40 years ago I was a spunky school kid sporting sta-prest and Fred Perrys, carrying an unhealthy obsession with pop and desperately trying to mimic my newly found idols. Madness’ debut album One Step Beyond was made for a boy like me. The brand new 2-Tone label was seen as the second wave of ska; coming off the back of punk it was faster and edgier than in its sixties heyday, and in most cases, due to the social unrest at the time, had a strong political lyrical edge.

One Step Beyond was released on the classic Stiff label but Madness were still a huge part of that early 2-Tone scene. That said, politics seemed to be the last thing on their minds. Unlike most of their ska revival counterparts Madness regularly swayed from the labels’ ska roots, blending rock’n’roll, rockabilly and ‘60s pop into their sound. Lyrically too the subject matter was more diverse, from schoolboy tales of playground antics and first loves to underwear thieves and random cockney patois. The stomping Night Boat To Cairo was my fave, just a glorious ska romp and learning the lyrics to sing along was a must.

As much as anything bands like Madness had a wonderful identity; beyond the tonic suits and loafers this wasn’t musical sophistication, but was something teenagers could instantly and totally relate to. I dived into the deep end consuming the music with a fevered passion of which only a 13 year-old is capable. This was an album way beyond its brilliant singles One Step Beyond, My Girl and The Prince, I could listen to it now and love it almost as much.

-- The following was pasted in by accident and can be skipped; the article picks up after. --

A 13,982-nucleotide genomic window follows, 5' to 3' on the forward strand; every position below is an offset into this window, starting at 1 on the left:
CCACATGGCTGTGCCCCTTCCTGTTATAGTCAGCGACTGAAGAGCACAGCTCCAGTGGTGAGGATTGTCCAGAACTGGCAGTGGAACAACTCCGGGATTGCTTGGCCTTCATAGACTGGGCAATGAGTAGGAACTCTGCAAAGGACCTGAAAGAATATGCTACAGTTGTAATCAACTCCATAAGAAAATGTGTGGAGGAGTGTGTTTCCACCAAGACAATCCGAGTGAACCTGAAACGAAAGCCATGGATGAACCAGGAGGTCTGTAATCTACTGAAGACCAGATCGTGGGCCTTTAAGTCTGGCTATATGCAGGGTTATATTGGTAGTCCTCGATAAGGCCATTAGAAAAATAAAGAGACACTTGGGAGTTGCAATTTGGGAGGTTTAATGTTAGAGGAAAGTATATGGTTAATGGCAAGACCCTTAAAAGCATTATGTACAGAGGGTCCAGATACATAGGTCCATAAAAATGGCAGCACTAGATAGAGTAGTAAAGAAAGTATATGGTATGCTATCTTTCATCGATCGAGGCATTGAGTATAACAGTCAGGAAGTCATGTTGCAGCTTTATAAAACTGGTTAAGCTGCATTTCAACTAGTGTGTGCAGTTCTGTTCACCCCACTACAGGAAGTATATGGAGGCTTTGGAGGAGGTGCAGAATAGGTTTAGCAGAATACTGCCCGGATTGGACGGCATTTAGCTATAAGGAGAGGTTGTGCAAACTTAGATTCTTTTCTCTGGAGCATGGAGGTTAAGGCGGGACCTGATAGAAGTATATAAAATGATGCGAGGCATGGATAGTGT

One Step Beyond was totally of its time, but nostalgia apart it is still a brilliant debut album. Looking back, I feel lucky to have been thirteen years old in 1979. Not just for The Jam, The Specials, The Selector, The Beat and the iconic 2-Tone scene, but the Top 40 singles chart, Top of the Pops, Smash Hits, Our Price, Cassette Players, now all long gone but I’d take those days over our current instant download culture any day. My love affair with Madness ended with the release of their third album, but Absolutely, and in particular One Step Beyond are iconic, brilliantly British pop masterpieces.

Squeeze – ‘Cool For Cats’

40 years later I would still say 1979 was a fantastic year for pop music. Punk had all but been and gone, but it had revitalised popular music, giving it an energy it had lacked since the 60s. Ska and reggae, offshoots of the punk era, as well as a mod revival made its way into pubs, clubs and ultimately mainstream radio and into the charts. As a 13-year-old kid wearing sta-pressed, Fred Perrys and argyle jumpers I loved it all, soaking it up like my life depended on it.